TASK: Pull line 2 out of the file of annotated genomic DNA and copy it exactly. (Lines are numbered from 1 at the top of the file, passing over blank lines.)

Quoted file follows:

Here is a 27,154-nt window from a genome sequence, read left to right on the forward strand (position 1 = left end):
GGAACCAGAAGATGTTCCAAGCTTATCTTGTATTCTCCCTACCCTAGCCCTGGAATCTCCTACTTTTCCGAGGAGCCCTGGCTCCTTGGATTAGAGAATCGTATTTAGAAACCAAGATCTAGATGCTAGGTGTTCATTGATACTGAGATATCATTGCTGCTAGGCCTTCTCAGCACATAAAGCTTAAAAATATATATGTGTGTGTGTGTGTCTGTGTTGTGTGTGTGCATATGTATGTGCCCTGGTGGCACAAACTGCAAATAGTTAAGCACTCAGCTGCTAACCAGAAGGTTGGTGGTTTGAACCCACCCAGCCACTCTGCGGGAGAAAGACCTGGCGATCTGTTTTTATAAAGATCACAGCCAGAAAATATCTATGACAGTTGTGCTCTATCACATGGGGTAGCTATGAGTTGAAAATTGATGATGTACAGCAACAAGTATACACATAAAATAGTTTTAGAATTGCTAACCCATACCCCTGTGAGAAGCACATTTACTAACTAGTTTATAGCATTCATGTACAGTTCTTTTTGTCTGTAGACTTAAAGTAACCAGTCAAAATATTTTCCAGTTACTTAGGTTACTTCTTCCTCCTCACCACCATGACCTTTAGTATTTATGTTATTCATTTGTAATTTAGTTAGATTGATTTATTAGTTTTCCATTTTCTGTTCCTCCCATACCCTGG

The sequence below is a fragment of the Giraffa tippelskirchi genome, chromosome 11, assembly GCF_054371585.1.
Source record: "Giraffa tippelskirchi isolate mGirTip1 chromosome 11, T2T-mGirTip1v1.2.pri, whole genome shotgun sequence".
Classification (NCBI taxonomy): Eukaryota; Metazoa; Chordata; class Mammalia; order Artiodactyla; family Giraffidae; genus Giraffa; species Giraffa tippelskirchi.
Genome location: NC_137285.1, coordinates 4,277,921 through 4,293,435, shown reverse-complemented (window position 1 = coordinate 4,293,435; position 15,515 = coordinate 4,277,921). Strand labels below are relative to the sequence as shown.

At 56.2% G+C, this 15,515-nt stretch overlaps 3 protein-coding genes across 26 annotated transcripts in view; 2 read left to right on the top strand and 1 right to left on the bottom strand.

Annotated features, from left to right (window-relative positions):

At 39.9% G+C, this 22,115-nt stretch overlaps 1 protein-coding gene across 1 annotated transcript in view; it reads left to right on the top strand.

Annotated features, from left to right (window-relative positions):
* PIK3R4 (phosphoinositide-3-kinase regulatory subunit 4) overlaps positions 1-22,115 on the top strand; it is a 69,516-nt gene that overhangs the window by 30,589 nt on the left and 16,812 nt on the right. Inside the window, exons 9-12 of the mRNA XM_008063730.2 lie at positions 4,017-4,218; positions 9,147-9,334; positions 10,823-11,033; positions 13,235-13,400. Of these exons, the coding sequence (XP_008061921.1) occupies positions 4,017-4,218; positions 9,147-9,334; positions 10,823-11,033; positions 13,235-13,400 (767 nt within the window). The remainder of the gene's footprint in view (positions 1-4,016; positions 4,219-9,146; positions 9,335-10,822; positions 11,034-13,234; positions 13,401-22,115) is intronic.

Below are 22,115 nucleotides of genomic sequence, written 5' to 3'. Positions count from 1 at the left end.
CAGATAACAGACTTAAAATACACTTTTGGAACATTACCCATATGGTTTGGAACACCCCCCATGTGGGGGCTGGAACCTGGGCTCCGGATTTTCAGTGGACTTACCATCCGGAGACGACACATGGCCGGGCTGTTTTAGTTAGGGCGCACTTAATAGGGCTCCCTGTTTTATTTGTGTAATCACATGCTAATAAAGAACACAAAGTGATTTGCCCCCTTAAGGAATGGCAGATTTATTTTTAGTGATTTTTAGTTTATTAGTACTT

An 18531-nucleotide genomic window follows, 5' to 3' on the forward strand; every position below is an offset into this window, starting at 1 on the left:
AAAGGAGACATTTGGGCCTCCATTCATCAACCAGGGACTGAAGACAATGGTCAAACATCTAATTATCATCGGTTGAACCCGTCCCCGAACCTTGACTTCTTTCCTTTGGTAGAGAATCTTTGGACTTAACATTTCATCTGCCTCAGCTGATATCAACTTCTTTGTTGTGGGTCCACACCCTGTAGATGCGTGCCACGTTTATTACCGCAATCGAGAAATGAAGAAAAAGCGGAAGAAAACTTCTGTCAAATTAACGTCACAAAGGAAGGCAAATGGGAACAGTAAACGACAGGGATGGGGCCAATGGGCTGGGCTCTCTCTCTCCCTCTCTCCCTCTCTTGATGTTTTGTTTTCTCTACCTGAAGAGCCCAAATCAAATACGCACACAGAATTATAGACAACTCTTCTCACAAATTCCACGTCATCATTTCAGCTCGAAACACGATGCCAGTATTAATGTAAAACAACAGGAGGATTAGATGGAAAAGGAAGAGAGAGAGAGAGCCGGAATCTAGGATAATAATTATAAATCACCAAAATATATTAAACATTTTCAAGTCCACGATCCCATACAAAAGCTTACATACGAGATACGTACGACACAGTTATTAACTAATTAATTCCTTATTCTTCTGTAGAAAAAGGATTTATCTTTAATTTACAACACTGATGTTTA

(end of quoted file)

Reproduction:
GGAACCAGAAGATGTTCCAAGCTTATCTTGTATTCTCCCTACCCTAGCCCTGGAATCTCCTACTTTTCCGAGGAGCCCTGGCTCCTTGGATTAGAGAATCGTATTTAGAAACCAAGATCTAGATGCTAGGTGTTCATTGATACTGAGATATCATTGCTGCTAGGCCTTCTCAGCACATAAAGCTTAAAAATATATATGTGTGTGTGTGTGTCTGTGTTGTGTGTGTGCATATGTATGTGCCCTGGTGGCACAAACTGCAAATAGTTAAGCACTCAGCTGCTAACCAGAAGGTTGGTGGTTTGAACCCACCCAGCCACTCTGCGGGAGAAAGACCTGGCGATCTGTTTTTATAAAGATCACAGCCAGAAAATATCTATGACAGTTGTGCTCTATCACATGGGGTAGCTATGAGTTGAAAATTGATGATGTACAGCAACAAGTATACACATAAAATAGTTTTAGAATTGCTAACCCATACCCCTGTGAGAAGCACATTTACTAACTAGTTTATAGCATTCATGTACAGTTCTTTTTGTCTGTAGACTTAAAGTAACCAGTCAAAATATTTTCCAGTTACTTAGGTTACTTCTTCCTCCTCACCACCATGACCTTTAGTATTTATGTTATTCATTTGTAATTTAGTTAGATTGATTTATTAGTTTTCCATTTTCTGTTCCTCCCATACCCTGG